In a recent conference call, Innovation Leader Editor and Co-Founder Scott Kirsner spoke with open innovation guru Henry Chesbrough about how open innovation is being practiced at companies like Intel, Eli Lilly, Bayer, and United HealthCare; budgets and business unit ties; and some of the common barriers to making open innovation part of the way people work every day, rather than a one-off event.
How the United States Marine Corps is Accelerating Tech Acquisition and Embracing the Maker Movement
The United States Marine Corps works under an incredible imperative to continuously innovate for the purpose of securing our nation. However, it is also faced with the challenges of being a 242-year-old organization of over 300,000 “employees.” As part of our IL Live series of conference calls, Capt. Christopher Wood discussed some of the key inflection points in the Marine Corps’ history of innovation, and how the Corps is looking to foster the spirit of innovation today.
We’ve now written about or visited dozens of labs run by Global 1000 companies. This list lays out the six primary types we’ve seen — though there are “hybrids” which combine aspects of these — as well as the pros and cons of each.
You may want to embrace an innovation strategy that seeks to eliminate the things that aggravate employees or customers, which can pay off in a shorter timeframe, with very little risk.
We recently brought together a group of twenty senior innovation, product, and strategy executives in Manhattan, in collaboration with our partner Mindjet. The goal: to discuss how to create sustainable innovation programs that deliver big results. Here are twenty pieces of advice from the group…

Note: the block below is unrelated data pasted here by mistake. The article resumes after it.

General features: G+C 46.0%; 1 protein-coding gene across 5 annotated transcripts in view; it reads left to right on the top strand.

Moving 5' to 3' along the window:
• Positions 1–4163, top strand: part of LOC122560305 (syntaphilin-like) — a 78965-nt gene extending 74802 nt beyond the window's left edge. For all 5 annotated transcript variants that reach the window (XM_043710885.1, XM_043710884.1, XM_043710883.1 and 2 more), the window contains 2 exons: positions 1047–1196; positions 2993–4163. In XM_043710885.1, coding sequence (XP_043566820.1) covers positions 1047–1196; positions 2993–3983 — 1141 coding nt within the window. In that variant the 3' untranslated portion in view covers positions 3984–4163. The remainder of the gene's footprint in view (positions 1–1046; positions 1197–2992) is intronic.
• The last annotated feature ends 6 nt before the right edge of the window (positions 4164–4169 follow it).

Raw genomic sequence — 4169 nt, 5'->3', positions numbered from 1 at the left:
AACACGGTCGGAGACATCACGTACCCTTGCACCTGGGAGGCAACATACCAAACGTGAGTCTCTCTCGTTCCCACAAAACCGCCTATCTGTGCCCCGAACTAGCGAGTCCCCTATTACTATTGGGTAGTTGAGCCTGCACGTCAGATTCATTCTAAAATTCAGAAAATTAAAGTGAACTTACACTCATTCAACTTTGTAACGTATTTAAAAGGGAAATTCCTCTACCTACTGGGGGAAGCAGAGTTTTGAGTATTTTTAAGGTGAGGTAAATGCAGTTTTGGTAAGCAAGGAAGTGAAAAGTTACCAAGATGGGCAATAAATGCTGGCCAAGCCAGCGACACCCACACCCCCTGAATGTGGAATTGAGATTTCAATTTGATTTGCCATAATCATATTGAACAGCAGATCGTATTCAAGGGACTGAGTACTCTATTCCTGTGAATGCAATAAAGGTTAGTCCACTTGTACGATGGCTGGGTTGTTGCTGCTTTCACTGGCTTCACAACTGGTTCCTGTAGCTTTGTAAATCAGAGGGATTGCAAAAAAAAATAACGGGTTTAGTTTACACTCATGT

Developed by Innovation Leader’s Editorial team, with input from corporate innovation executives, this assessment will help you evaluate the current maturity of your organization’s innovation strategy.
Michael Foster, who has developed innovation programs at companies like Dun & Bradstreet and Fiserv, provides four tips for nurturing and elevating the “subculture” of innovation that exists within large organizations. One challenge he highlights: Most companies have a tendency to over-complicate things. Here’s his advice.
How are you going to make change and deliver results in 2016? Whether you work in an innovation group, new product development, strategy, or R&D, we believe that these issues deserve a place on your agenda for the year ahead.
Disruptive innovation, transformational innovation, and breakthrough innovation are not the same thing, says Erik Falck of The Hershey Company. And our business results likely depend on how we define the innovation we’re trying to pursue. Includes a chart outlining differences and challenges…
As part of our New York Field Study last month, Michael Dewar of the New York Times Research & Development Group discussed the various ways that his group can build awareness of what it is working on throughout the organization — and ideally increase other departments’ willingness to support the R&D team’s projects as they move from initial demo to production. Here’s an annotated slide from his talk…
We worked with a group of 15 innovation executives recently to develop this list of “Innovation Approaches.” It endeavors to capture what innovation leaders are doing when they are setting strategy; trying to change company culture; building capabilities for cultivating and testing new ideas; or investing in promising startups.
These dozen slide presentations offer insights into innovation strategy at organizations like NASA, Alaska Airlines, Nike, and Clorox. At left is an image from Bennett Blank’s presentation on rapid experimentation at Intuit.